Most EFM deployments in Asia-Pacific are MNC efforts originating in North America or Europe, Carroll says, although he adds that forward-thinking Asia-based businesses such as property developers in China, banks in Singapore and retailers in Hong Kong are experimenting and preparing to roll out.

That lagging adoption in Asia-Pacific, and among smaller businesses, is a shame, Carroll says. “A CMO who attempts to deploy and maintain a patchwork of CRM, social media, website, and other technologies without a centralised EFM hub will only get sub-optimised, disintegrated results.” 

Besides fixing that issue, Carroll says, a good system helps marketers prove ROI. “EFM systems, because they capture customer experience from survey, social-media, and even employee-feedback sources, provide an extremely finely detailed measurement system which can be used to detect customer-experience improvements based on marketing treatments,” he says. 

If the system also links customer-feedback scores to financial systems, the CMO can show the CEO the ROI of marketing tactics in near real time. 

“By deploying EFM, the CMO regains the rightful role of orchestrating all the functions of an organisation to respond to the voice of the customer and begin to take predictive and proactive actions to optimise the customer experience,” Carroll says. 

For marketers whose reaction to such an impassioned argument from a consultant is that it sounds very expensive, Leggett advises small steps. “Start by surveying customers after every interaction with the company using simple, structured surveys. Ensure that gathered feedback is acted on. Set up keywords to monitor your brand and use the feedback for continuous improvement projects. Increase breadth and depth of feedback management as you gain confidence in the results you gather, and in your internal feedback processes.”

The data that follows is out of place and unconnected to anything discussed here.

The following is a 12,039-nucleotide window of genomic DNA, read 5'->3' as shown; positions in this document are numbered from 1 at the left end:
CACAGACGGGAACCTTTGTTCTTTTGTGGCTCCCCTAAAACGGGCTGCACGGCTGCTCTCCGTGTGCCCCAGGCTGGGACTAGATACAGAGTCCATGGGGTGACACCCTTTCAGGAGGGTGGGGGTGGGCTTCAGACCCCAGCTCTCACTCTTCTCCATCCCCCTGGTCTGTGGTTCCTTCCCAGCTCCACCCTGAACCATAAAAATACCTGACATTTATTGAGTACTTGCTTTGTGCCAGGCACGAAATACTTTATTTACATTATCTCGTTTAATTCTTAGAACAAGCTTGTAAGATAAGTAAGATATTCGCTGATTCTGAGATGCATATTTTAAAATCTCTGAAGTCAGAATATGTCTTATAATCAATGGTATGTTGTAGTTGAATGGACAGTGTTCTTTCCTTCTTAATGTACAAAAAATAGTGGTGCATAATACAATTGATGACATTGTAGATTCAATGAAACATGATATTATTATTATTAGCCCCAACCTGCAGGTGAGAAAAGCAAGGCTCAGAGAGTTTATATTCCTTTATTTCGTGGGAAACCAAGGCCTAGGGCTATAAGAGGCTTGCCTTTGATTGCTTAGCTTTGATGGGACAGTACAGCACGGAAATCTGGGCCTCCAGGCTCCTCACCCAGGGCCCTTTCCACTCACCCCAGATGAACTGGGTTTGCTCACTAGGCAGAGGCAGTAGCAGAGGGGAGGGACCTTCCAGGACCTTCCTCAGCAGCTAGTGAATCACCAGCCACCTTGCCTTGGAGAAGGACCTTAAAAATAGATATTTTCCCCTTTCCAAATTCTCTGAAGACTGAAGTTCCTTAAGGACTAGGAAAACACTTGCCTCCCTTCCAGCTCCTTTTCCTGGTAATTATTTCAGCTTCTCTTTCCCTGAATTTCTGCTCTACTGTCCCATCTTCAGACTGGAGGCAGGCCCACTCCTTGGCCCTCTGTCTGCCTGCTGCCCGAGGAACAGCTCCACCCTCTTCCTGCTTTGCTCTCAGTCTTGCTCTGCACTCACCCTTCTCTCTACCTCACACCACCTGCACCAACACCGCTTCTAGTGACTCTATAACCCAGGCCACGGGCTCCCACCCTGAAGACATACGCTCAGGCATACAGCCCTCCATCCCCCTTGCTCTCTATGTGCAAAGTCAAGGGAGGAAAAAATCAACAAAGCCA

Failing to use feedback properly may be more costly than the required investment. “Ceding customer experience and operational brand management to another functional leader would simply place any CMO far down the senior executive ladder, relegating the CMO to be not much more than a communications role,” Carroll concludes.


CASE STUDY Cleanliness is next to profitability

Choice Hotels International, operator of more than 6,000 properties worldwide, used feedback-management techniques to improve its likelihood-to-recommend (LTR) scores. Working with enterprise feedback-tool vendor Medallia, the company found the condition of a guest’s room had an outsized impact on LTR scores, and that even a small problem could strongly affect the guest’s opinion of room conditions.

Choice instituted the ‘Great room condition’ programme, which focuses employees on 36 specific potential faults, such as a hair on a pillow, a burned-out light bulb or a malfunc­tioning TV remote. The company collects 1.2 million customer surveys a year, and 32,000 users in the company have access to the ongoing data stream.

Hotels participating in the programme demonstrate significant improvement in LTR scores, and Choice reports the programme generated US$18 million in revenue in its first year.